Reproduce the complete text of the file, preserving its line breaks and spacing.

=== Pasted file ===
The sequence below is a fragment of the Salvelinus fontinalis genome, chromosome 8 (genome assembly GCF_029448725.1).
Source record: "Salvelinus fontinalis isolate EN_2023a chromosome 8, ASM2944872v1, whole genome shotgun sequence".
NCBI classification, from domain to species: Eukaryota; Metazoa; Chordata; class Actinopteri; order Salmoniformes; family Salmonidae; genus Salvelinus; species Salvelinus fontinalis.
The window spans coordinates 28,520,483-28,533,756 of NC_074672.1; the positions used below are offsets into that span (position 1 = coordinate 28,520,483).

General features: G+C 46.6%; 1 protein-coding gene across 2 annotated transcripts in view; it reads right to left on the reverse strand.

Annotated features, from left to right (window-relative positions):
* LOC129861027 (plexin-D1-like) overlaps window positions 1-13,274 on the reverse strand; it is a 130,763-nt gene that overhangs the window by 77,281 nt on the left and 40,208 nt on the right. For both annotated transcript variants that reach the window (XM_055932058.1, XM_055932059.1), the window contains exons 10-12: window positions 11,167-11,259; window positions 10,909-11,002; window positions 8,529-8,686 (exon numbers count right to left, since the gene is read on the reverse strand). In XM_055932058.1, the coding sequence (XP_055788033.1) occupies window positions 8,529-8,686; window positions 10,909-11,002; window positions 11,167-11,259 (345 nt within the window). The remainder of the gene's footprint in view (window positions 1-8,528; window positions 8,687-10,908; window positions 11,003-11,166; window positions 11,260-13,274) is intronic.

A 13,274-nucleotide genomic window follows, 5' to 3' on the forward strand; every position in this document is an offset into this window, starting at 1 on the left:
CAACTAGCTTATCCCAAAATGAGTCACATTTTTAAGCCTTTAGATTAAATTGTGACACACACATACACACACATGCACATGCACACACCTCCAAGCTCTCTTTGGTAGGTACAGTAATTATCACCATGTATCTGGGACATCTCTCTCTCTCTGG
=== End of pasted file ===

The sequence below is a fragment of the Salvelinus fontinalis genome, chromosome 8 (genome assembly GCF_029448725.1).
Source record: "Salvelinus fontinalis isolate EN_2023a chromosome 8, ASM2944872v1, whole genome shotgun sequence".
NCBI classification, from domain to species: Eukaryota; Metazoa; Chordata; class Actinopteri; order Salmoniformes; family Salmonidae; genus Salvelinus; species Salvelinus fontinalis.
The window spans coordinates 28,520,483-28,533,756 of NC_074672.1; the positions used below are offsets into that span (position 1 = coordinate 28,520,483).

General features: G+C 46.6%; 1 protein-coding gene across 2 annotated transcripts in view; it reads right to left on the reverse strand.

Annotated features, from left to right (window-relative positions):
* LOC129861027 (plexin-D1-like) overlaps window positions 1-13,274 on the reverse strand; it is a 130,763-nt gene that overhangs the window by 77,281 nt on the left and 40,208 nt on the right. For both annotated transcript variants that reach the window (XM_055932058.1, XM_055932059.1), the window contains exons 10-12: window positions 11,167-11,259; window positions 10,909-11,002; window positions 8,529-8,686 (exon numbers count right to left, since the gene is read on the reverse strand). In XM_055932058.1, the coding sequence (XP_055788033.1) occupies window positions 8,529-8,686; window positions 10,909-11,002; window positions 11,167-11,259 (345 nt within the window). The remainder of the gene's footprint in view (window positions 1-8,528; window positions 8,687-10,908; window positions 11,003-11,166; window positions 11,260-13,274) is intronic.

A 13,274-nucleotide genomic window follows, 5' to 3' on the forward strand; every position in this document is an offset into this window, starting at 1 on the left:
CAACTAGCTTATCCCAAAATGAGTCACATTTTTAAGCCTTTAGATTAAATTGTGACACACACATACACACACATGCACATGCACACACCTCCAAGCTCTCTTTGGTAGGTACAGTAATTATCACCATGTATCTGGGACATCTCTCTCTCTCTGG